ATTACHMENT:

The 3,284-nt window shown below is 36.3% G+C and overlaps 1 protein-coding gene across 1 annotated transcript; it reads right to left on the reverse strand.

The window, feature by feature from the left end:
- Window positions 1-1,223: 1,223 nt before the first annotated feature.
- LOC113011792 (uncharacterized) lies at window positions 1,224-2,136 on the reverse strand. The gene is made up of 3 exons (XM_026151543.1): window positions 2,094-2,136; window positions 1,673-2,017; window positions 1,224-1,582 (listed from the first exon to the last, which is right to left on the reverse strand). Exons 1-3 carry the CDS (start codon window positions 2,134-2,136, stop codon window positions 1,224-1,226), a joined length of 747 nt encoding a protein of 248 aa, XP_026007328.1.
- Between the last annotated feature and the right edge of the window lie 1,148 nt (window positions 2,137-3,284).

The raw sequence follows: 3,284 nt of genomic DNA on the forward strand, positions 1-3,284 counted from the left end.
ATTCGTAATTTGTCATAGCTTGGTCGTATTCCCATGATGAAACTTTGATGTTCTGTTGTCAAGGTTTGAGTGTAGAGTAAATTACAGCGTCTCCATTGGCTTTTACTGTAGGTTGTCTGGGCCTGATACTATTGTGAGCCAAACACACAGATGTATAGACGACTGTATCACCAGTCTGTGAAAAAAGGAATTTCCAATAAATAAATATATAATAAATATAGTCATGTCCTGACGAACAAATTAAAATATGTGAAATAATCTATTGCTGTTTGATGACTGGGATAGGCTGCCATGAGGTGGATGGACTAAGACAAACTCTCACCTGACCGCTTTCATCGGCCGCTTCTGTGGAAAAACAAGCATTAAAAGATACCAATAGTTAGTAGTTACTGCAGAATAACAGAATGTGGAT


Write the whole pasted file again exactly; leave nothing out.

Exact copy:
The 3,284-nt window shown below is 36.3% G+C and overlaps 1 protein-coding gene across 1 annotated transcript; it reads right to left on the reverse strand.

The window, feature by feature from the left end:
- Window positions 1-1,223: 1,223 nt before the first annotated feature.
- LOC113011792 (uncharacterized) lies at window positions 1,224-2,136 on the reverse strand. The gene is made up of 3 exons (XM_026151543.1): window positions 2,094-2,136; window positions 1,673-2,017; window positions 1,224-1,582 (listed from the first exon to the last, which is right to left on the reverse strand). Exons 1-3 carry the CDS (start codon window positions 2,134-2,136, stop codon window positions 1,224-1,226), a joined length of 747 nt encoding a protein of 248 aa, XP_026007328.1.
- Between the last annotated feature and the right edge of the window lie 1,148 nt (window positions 2,137-3,284).

The raw sequence follows: 3,284 nt of genomic DNA on the forward strand, positions 1-3,284 counted from the left end.
ATTCGTAATTTGTCATAGCTTGGTCGTATTCCCATGATGAAACTTTGATGTTCTGTTGTCAAGGTTTGAGTGTAGAGTAAATTACAGCGTCTCCATTGGCTTTTACTGTAGGTTGTCTGGGCCTGATACTATTGTGAGCCAAACACACAGATGTATAGACGACTGTATCACCAGTCTGTGAAAAAAGGAATTTCCAATAAATAAATATATAATAAATATAGTCATGTCCTGACGAACAAATTAAAATATGTGAAATAATCTATTGCTGTTTGATGACTGGGATAGGCTGCCATGAGGTGGATGGACTAAGACAAACTCTCACCTGACCGCTTTCATCGGCCGCTTCTGTGGAAAAACAAGCATTAAAAGATACCAATAGTTAGTAGTTACTGCAGAATAACAGAATGTGGAT